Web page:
Most homeowners view winterizing their homes with an eye to keeping the porch steps, walkway, and driveway. Now, they think, I’m all ready for winter. Au contraire. Properly winterizing a home’s exterior involves much more.
Get An HVAC Checkup
Nothing upsets a homeowner more than waking up in an igloo, because the heat failed in the night. Your HVAC unit needs to be checked on twice a year: once in spring and once in the fall. A professional inspection keeps the unit running properly and the ducts clean. Buy several air filters, and change them once a month.
Tip: Get the pleated air filters. They’re a little more expensive, but they catch more pet dander, dirt, dust, mold spores, dust mites, and more contaminants. Your family will thank you for your home’s improved air quality.
Winterize Your Home’s Exterior By Checking Doors And Windows
Heat and cold will go over, under, and around any barriers to get to each other. This means doors need to be weather-stripped. Windows should be caulked. If there are major drafts around doors and windows, fix it now before the temperatures get too low. If it’s not that bad, then a rolled up towel under the doors will suffice to prevent heat from escaping.
Tip: Use the candle trick to test for drafts around windows. If the flame flickers and you’re holding it perfectly still, then you have leaky windows. Caulk them immediately. It will save money on your power bill.
Eyeball The Roof
It is highly recommended to contact a professional roofer to check the roof. Part of winterizing a home’s exterior is knowing if the roof can support several feet of snow. Ice dams and leaks around the flashing should be repaired before it snows. Insulation should be added to the loft to prevent heat from escaping via the roof. Any loose shingles should be nailed down.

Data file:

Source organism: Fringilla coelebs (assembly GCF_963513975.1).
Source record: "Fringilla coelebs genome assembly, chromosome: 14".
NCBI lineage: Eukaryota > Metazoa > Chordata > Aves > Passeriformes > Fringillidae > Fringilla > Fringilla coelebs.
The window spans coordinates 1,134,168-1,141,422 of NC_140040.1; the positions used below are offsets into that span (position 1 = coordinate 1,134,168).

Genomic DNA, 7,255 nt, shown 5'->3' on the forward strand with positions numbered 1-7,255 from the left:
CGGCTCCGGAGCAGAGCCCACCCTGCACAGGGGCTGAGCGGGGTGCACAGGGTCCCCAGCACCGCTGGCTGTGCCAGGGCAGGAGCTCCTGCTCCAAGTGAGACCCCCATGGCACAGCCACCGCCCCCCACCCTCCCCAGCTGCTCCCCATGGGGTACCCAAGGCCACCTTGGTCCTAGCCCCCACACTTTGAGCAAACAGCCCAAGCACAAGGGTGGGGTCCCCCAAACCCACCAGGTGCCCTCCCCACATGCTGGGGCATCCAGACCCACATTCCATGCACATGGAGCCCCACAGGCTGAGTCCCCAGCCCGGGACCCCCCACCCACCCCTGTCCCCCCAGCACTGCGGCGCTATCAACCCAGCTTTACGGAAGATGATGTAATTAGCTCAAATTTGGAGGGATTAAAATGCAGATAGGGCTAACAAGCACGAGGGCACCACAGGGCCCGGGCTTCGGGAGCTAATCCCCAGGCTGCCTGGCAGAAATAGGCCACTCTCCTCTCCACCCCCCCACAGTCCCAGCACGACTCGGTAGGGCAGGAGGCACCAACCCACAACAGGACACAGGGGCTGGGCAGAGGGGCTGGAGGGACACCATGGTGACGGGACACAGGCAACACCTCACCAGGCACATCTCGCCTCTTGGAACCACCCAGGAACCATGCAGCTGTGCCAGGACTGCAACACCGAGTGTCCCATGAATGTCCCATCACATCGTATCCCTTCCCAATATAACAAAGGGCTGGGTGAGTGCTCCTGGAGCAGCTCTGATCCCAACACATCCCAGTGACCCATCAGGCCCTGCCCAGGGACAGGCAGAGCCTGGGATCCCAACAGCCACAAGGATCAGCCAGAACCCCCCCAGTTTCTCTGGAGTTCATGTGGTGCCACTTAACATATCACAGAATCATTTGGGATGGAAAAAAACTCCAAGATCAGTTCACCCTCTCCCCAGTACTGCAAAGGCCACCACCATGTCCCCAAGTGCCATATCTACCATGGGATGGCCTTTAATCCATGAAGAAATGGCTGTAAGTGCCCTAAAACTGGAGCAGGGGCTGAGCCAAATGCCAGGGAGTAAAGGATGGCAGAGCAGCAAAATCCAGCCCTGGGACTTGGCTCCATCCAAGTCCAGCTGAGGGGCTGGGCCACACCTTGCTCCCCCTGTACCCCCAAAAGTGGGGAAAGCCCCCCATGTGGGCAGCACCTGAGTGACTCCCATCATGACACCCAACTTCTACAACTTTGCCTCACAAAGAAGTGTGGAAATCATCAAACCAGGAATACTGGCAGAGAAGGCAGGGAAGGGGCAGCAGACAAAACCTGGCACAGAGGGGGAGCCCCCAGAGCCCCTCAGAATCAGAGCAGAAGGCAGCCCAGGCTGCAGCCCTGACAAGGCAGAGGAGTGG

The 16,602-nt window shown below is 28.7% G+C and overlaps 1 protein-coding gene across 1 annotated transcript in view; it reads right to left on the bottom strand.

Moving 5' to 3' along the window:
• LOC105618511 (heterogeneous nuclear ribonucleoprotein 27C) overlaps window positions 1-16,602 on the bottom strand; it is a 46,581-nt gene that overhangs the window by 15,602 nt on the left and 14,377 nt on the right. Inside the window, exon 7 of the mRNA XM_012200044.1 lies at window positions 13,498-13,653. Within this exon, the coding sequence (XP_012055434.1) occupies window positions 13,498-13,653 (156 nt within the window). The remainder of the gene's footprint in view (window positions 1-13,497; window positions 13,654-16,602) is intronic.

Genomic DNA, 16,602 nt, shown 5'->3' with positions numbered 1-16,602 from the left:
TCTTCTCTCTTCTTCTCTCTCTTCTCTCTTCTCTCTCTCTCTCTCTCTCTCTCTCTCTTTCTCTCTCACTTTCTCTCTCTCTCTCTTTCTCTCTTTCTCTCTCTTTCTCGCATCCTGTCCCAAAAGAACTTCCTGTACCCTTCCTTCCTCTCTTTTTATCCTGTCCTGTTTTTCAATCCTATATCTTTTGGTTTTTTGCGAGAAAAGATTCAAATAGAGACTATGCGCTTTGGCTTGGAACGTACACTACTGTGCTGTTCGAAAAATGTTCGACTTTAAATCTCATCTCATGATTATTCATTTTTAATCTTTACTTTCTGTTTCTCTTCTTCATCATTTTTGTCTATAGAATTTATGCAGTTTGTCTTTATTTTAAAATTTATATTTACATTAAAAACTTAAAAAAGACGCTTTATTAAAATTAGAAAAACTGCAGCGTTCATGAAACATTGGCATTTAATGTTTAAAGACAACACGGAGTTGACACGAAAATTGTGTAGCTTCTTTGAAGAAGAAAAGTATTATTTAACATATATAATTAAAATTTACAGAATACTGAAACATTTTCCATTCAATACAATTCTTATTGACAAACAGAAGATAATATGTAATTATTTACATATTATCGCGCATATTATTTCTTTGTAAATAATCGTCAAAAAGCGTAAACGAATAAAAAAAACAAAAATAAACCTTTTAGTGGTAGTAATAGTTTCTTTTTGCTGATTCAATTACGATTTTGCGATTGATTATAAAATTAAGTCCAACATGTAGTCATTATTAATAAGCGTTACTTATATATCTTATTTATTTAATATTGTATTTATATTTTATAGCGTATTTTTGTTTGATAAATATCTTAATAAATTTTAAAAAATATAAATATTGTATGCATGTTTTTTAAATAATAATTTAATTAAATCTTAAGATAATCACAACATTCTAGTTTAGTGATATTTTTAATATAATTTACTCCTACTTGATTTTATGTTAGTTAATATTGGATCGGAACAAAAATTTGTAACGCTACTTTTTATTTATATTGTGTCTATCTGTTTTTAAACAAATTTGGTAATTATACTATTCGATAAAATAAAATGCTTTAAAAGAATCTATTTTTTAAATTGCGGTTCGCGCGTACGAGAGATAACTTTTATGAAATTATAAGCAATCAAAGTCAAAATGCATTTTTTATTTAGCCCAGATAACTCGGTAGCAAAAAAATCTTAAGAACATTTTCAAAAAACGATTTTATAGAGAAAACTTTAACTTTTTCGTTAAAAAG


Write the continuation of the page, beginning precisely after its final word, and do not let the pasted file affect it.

Tip: Cleaning the gutters and directing water into the downspouts will help keep debris from building up, thus damaging the roof.
Prep Outside Water Faucets
Unscrew the garden hose and bring it inside. Find your water main in order to turn it off in case of a plumbing emergency. Turn on any outside water faucets to drain water from them. Wrap them in foam insulation.
Find any exposed pipes inside. These can be found in lofts, basements, and crawl spaces. Wrap them in insulated foam.
Tip: If you’ll be traveling in the winter, leave the heat on at about 50 degrees. This will keep the pipes from freezing.
Winterizing a home’s exterior involves more than just salting the porch, walkway, and drive. It means tightening up and closing any means of letting the cold into the house. Gutt-R-Done Gutters is a family business that concentrates on all kinds of gutter-related services. If you’re looking for professional gutter cleaning, repair or aluminum or steel installation work, we can come to your aid fully. We accommodate the gutter requests of customers all throughout the Southern Oregon region. Call us to receive a complimentary estimate.